Directed by Elite Zexer
A Bedouin village in Northern Israel. When Jalila's husband marries a second woman, Jalila and her daughter's world is shattered, and the women are torn between their commitment to the patriarchal rules and being true to themselves.
See more films
★★★★½ review by DirkH on Letterboxd
I love films that manage to have a small focus but a huge scope. This seemingly simple film relates a story that has a resounding impact as it gives insight into a culture that will undoubtedly be unknown to many.
It deals with a Bedouin community in Israel and specifically with a wife and her daughter. We are thrust into their lives and get to know them through their daily routine, an incredibly effective story telling mechanism in a film like this. There is seemingly no plot, but there is a catalyst that sets director Zexer's narrative in motion, revealing its true intentions. The head of the patriarchal group decides to get a second wife, thus 'demoting' the status of our protagonists.
The way Zexer handles this is without cheap manipulation. This film has such a natural feel to it that the struggles and tiny acts of rebellion mother and daughter get up to become tangible and feel real. And this struggle of finding a place in a male dominated society is so easily transported to the state the world is in currently. Watch this film and see a template of a community that fits a bit too easily on the brunt of global societies.
I don't think it is Zexer's intention to condemn or judge. She handles the central theme of choice or lack there of with subtlety and with and impressive objectivity. She doesn't empower women for empowerment's sake, but instead she focuses on bringing out real strength in a real situation with real issues. And that is the reason why the way things eventually unfold become almost excruciatingly bitter.
This is a hugely underseen film, something that needs to be remedied in my opinion.
★★★★★ review by Chris Hormann on Letterboxd
One of the drawbacks of seeing so many films at a Film Festival is there's a risk of exhaustion and of films blending into a homogeneous mess. But on the other side of the coin, you can also go into a film knowing nothing about it and be utterly surprised and delighted.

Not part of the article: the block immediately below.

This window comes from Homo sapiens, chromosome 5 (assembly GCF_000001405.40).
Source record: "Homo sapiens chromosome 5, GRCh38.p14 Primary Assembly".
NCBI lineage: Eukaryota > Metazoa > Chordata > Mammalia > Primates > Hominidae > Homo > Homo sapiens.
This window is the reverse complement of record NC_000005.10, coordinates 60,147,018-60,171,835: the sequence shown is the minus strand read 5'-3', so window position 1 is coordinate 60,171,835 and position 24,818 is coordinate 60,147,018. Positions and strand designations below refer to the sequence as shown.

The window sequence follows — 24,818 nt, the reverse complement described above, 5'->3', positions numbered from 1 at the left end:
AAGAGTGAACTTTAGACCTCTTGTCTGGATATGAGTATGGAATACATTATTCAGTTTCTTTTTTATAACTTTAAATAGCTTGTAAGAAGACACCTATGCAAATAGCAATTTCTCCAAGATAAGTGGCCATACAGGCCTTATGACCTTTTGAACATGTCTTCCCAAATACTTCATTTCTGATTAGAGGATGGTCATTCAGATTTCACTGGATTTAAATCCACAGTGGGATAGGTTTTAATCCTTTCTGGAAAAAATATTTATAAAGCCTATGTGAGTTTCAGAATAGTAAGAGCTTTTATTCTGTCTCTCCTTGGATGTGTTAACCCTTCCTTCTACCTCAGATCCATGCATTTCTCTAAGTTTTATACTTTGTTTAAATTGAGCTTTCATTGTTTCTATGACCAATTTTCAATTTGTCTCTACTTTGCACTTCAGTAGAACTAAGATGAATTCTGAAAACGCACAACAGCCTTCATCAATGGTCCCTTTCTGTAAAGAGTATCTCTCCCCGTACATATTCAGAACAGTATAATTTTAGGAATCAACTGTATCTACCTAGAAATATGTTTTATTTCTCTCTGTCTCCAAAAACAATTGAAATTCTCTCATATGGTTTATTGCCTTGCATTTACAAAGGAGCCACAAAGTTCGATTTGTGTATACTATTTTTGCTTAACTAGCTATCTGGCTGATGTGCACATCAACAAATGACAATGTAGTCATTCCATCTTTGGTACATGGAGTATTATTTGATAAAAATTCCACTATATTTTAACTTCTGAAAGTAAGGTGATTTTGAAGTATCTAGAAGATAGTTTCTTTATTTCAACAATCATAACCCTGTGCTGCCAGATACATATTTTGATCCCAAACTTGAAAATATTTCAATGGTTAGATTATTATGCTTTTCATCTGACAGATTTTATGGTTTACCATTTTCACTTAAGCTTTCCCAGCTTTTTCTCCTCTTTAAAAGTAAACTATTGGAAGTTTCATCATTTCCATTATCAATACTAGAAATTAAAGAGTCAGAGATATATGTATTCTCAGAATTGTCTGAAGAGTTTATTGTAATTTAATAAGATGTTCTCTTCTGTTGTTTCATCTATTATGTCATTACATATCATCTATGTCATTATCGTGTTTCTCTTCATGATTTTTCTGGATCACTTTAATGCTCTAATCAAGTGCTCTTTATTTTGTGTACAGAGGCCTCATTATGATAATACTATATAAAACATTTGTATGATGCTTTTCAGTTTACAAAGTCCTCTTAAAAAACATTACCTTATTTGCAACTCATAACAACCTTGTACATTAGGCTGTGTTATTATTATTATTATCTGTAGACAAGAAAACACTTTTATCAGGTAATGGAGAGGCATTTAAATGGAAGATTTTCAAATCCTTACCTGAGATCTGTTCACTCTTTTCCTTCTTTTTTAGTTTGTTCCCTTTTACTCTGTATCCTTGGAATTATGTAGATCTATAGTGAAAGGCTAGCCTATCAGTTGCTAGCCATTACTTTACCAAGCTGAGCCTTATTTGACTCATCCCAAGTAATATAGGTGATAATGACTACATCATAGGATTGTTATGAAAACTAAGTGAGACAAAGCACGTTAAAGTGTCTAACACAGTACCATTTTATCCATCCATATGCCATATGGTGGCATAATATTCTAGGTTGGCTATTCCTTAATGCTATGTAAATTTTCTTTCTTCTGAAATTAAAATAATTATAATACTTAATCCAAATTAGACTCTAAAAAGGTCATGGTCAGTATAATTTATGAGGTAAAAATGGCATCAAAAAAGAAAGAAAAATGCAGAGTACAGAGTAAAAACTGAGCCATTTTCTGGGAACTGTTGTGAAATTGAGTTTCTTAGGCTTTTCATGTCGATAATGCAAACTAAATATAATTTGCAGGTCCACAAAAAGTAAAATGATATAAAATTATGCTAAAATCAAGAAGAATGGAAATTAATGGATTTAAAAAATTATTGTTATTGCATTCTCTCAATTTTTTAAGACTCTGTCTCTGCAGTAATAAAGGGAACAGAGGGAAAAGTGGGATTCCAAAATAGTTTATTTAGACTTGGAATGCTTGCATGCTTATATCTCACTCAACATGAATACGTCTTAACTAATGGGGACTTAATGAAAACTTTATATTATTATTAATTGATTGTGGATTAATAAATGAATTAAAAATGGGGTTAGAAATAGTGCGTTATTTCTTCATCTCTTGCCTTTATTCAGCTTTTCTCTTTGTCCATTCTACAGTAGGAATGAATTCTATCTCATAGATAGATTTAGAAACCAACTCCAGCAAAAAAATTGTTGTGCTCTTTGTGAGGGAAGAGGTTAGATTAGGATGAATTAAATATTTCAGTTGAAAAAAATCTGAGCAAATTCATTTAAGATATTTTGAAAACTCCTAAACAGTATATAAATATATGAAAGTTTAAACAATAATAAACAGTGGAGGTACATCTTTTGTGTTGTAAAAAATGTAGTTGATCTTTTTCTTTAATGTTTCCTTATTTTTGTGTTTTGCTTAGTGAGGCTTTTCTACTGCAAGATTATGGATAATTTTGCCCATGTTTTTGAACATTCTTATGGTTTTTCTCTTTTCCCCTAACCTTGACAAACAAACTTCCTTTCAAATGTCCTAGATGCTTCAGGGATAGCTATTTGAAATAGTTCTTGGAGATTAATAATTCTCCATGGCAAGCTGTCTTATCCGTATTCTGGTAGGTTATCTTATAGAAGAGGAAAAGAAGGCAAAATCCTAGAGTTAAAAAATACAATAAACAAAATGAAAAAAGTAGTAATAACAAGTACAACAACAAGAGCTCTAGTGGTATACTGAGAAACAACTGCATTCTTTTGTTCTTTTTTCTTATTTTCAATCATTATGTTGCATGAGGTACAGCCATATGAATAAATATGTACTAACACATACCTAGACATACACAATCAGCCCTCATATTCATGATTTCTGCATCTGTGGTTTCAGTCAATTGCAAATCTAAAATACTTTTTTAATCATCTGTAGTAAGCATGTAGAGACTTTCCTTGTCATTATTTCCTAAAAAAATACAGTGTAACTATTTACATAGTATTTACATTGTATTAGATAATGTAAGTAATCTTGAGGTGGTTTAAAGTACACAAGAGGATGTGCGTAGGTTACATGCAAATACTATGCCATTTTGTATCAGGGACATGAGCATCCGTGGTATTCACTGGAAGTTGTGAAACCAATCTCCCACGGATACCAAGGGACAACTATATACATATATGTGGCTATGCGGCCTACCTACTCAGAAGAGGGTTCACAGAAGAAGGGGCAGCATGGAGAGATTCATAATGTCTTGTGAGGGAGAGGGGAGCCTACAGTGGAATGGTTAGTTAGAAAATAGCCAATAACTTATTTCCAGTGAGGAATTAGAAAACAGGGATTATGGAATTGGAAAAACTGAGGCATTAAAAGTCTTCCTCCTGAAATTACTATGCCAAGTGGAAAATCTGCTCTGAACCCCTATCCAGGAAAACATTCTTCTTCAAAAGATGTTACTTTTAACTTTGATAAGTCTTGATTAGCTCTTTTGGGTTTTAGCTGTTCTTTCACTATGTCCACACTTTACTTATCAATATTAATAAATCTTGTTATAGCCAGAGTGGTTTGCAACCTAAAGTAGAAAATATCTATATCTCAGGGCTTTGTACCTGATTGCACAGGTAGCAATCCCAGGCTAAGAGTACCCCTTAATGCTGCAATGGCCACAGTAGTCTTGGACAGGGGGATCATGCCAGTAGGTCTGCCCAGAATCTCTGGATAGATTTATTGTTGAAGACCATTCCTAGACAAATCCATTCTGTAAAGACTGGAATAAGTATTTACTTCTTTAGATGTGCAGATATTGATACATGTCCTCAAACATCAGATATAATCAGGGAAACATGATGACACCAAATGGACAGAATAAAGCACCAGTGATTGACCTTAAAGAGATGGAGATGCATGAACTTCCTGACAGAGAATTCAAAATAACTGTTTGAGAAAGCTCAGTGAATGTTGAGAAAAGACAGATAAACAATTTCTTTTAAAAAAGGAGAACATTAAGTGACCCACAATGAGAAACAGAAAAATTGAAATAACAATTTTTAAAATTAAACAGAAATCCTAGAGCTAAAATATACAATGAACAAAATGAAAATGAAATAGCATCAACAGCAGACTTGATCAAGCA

So it was today with Sand Storm, a wonderful film which deals with its complex issues in an intelligent and enlightening manner. It contains unheralded actors giving touching and devastatingly good performances and all brought together with magical directorial flair by Elite Zexer. An outstanding film, which opens up a world so little seen by Western eyes.
★★★★★ review by PixieDust on Letterboxd
This was just incredible. One of the best directorial debuts I've seen in awhile. There are two things clashing here: tradition and modernity, happiness and familial obligation. It's pretty relatable and painful. The relationship between the mother and daughter here is one of my all time favorite depictions. They weren't exactly best friends but they also weren't at each other's throats. I cried for the last half and I was happy with the ending. I need more films like this
★★★★½ review by Gunnar Larson on Letterboxd
Sundance '16 #11
We went to the box office friday morning early to get tickets to Christine, Holy Hell, and Captain Fantastic. Unfortunately, all those were sold out and we hedged our bets getting tickets for the yet-to-be-determined World Cinema Jury Dramatic winner, and two TBA tickets. The TBA's ended up being Spa Night (didn't want to see again) and a doc we weren't interested in.
ANYWAY. Sand Storm won the Foreign Film award at Sundance. After originally being upset that The Lure and Wild were overlooked (not surprising), I ended up loving Sand Storm more than the other two.
It deftly follows the lives of three women in one family (mother, eldest daughter (20), younger daughter (10)) and their agency in their lives, specifically re: marriage and family. The two leads are incredible. The movie hits all the right notes. My second fave of the fest.
★★★½ review by Alejandra on Letterboxd
Some men are not people but diseases.
- See all reviews